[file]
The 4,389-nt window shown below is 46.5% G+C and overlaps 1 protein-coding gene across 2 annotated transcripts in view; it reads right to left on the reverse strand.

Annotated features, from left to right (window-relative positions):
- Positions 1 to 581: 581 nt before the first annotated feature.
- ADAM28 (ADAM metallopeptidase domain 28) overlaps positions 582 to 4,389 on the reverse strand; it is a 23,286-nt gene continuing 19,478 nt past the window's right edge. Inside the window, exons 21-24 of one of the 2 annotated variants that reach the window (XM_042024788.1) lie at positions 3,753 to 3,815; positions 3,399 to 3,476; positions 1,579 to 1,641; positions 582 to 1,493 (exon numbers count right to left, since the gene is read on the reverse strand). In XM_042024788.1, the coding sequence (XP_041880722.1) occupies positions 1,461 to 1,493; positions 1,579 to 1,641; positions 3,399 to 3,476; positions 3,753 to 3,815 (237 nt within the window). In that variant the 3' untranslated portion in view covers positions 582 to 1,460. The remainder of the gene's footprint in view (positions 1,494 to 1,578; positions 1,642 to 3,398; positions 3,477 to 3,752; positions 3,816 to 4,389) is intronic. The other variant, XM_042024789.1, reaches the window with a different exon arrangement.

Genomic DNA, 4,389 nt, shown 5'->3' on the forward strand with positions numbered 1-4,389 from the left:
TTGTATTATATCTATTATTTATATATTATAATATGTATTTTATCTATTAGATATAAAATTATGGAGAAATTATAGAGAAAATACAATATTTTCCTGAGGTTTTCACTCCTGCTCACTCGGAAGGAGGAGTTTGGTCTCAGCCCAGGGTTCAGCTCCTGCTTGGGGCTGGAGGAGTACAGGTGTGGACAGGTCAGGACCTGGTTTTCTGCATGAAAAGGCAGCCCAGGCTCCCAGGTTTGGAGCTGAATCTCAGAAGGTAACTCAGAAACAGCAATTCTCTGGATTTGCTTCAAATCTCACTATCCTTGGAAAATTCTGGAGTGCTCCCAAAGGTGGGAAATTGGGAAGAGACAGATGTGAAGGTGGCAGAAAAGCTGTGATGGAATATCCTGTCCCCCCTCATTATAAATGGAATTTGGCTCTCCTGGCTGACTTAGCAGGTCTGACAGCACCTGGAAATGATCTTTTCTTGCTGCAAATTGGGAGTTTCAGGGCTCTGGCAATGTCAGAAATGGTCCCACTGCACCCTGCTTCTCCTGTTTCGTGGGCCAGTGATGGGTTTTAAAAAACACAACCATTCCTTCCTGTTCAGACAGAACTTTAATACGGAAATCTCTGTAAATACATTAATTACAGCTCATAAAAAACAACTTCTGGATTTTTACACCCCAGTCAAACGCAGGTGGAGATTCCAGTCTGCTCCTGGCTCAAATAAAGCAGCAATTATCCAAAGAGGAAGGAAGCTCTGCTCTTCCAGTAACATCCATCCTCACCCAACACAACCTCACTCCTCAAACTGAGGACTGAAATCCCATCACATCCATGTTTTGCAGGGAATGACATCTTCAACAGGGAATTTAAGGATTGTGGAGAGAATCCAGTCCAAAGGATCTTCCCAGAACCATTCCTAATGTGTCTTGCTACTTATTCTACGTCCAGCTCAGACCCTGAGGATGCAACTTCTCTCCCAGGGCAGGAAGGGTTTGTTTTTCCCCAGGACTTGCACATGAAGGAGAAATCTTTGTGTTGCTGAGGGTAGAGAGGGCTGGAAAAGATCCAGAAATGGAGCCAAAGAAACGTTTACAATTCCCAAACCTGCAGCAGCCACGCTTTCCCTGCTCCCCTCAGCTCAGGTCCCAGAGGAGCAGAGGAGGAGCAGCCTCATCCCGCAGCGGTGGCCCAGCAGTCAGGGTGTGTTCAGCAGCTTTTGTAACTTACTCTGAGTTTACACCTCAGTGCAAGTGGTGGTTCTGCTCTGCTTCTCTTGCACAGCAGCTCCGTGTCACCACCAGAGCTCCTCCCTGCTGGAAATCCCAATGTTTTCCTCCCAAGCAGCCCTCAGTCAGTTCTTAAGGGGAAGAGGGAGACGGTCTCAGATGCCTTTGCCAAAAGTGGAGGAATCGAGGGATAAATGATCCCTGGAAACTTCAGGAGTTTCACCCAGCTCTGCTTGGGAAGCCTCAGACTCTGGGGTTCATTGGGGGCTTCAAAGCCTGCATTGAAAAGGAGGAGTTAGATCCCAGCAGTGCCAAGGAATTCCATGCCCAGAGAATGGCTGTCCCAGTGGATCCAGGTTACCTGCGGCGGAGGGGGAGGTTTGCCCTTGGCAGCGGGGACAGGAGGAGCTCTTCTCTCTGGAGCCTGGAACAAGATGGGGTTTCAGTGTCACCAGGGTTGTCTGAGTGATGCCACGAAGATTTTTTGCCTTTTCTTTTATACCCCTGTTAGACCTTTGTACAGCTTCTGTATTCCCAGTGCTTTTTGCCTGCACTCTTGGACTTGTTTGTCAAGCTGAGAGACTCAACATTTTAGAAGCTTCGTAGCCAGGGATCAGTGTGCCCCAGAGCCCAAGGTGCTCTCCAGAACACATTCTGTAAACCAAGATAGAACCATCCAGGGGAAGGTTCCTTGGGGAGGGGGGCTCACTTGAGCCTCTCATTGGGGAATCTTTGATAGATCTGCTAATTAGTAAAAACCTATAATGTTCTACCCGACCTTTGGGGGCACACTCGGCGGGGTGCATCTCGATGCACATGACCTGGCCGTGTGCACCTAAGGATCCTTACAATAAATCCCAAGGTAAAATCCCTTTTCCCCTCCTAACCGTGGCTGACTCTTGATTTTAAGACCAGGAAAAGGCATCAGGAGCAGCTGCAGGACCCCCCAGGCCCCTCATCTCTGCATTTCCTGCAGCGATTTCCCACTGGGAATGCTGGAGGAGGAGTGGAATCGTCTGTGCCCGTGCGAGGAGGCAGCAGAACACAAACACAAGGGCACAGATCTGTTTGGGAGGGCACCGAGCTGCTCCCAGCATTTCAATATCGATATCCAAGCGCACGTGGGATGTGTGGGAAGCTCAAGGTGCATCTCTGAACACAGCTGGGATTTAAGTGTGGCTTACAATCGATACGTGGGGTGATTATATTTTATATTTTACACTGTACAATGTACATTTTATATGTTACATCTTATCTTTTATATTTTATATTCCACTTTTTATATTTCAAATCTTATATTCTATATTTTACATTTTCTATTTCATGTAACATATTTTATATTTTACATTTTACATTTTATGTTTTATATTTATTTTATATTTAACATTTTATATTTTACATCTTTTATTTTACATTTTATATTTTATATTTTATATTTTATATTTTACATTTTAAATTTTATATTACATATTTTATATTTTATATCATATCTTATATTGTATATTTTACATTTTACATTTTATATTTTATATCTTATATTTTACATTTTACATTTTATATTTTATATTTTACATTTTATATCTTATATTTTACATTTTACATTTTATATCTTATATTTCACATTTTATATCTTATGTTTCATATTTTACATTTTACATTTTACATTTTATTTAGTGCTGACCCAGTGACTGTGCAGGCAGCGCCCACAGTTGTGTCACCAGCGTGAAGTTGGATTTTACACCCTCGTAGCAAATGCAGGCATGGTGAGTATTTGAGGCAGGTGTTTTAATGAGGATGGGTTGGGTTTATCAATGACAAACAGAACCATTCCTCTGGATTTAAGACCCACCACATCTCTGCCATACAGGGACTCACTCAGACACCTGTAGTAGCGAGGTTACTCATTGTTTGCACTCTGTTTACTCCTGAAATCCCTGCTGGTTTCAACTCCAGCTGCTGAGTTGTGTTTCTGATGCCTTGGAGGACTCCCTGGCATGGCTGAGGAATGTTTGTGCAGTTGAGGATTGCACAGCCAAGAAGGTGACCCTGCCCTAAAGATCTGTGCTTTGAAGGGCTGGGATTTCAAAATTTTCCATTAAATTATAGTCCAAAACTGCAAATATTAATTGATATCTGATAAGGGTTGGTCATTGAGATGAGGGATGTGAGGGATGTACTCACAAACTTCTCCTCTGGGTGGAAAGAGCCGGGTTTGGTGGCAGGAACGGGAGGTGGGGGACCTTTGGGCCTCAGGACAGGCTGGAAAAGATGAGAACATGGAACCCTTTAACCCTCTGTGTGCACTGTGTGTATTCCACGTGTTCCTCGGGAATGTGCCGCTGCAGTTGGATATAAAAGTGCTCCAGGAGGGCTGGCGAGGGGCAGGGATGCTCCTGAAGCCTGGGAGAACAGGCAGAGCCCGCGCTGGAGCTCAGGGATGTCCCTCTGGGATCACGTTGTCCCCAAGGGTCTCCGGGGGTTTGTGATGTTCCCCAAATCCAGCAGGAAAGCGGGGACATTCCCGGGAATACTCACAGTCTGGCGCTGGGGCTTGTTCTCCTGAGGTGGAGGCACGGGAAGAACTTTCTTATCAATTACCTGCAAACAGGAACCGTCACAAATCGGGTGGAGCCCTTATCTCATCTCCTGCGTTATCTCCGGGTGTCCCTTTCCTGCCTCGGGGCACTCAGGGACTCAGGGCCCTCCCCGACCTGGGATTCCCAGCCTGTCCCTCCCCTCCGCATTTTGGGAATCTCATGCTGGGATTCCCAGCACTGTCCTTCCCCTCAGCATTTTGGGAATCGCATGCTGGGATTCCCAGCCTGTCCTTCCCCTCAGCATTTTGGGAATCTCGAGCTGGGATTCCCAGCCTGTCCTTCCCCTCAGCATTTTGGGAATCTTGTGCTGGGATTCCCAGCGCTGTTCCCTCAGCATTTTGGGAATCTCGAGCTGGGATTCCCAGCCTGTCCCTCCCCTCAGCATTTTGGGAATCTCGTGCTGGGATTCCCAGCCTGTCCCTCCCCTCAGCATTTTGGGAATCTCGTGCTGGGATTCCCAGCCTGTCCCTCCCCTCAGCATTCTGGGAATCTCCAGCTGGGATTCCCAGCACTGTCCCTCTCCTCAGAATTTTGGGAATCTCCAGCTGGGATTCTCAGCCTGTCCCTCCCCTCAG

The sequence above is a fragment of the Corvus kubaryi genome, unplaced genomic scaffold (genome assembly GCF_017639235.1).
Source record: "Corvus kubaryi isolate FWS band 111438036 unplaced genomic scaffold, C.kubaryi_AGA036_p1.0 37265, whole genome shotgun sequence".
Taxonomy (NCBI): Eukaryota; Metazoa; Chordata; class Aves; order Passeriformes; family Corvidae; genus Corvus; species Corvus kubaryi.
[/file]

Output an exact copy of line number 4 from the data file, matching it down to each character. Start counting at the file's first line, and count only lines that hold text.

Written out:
- ADAM28 (ADAM metallopeptidase domain 28) overlaps positions 582 to 4,389 on the reverse strand; it is a 23,286-nt gene continuing 19,478 nt past the window's right edge. Inside the window, exons 21-24 of one of the 2 annotated variants that reach the window (XM_042024788.1) lie at positions 3,753 to 3,815; positions 3,399 to 3,476; positions 1,579 to 1,641; positions 582 to 1,493 (exon numbers count right to left, since the gene is read on the reverse strand). In XM_042024788.1, the coding sequence (XP_041880722.1) occupies positions 1,461 to 1,493; positions 1,579 to 1,641; positions 3,399 to 3,476; positions 3,753 to 3,815 (237 nt within the window). In that variant the 3' untranslated portion in view covers positions 582 to 1,460. The remainder of the gene's footprint in view (positions 1,494 to 1,578; positions 1,642 to 3,398; positions 3,477 to 3,752; positions 3,816 to 4,389) is intronic. The other variant, XM_042024789.1, reaches the window with a different exon arrangement.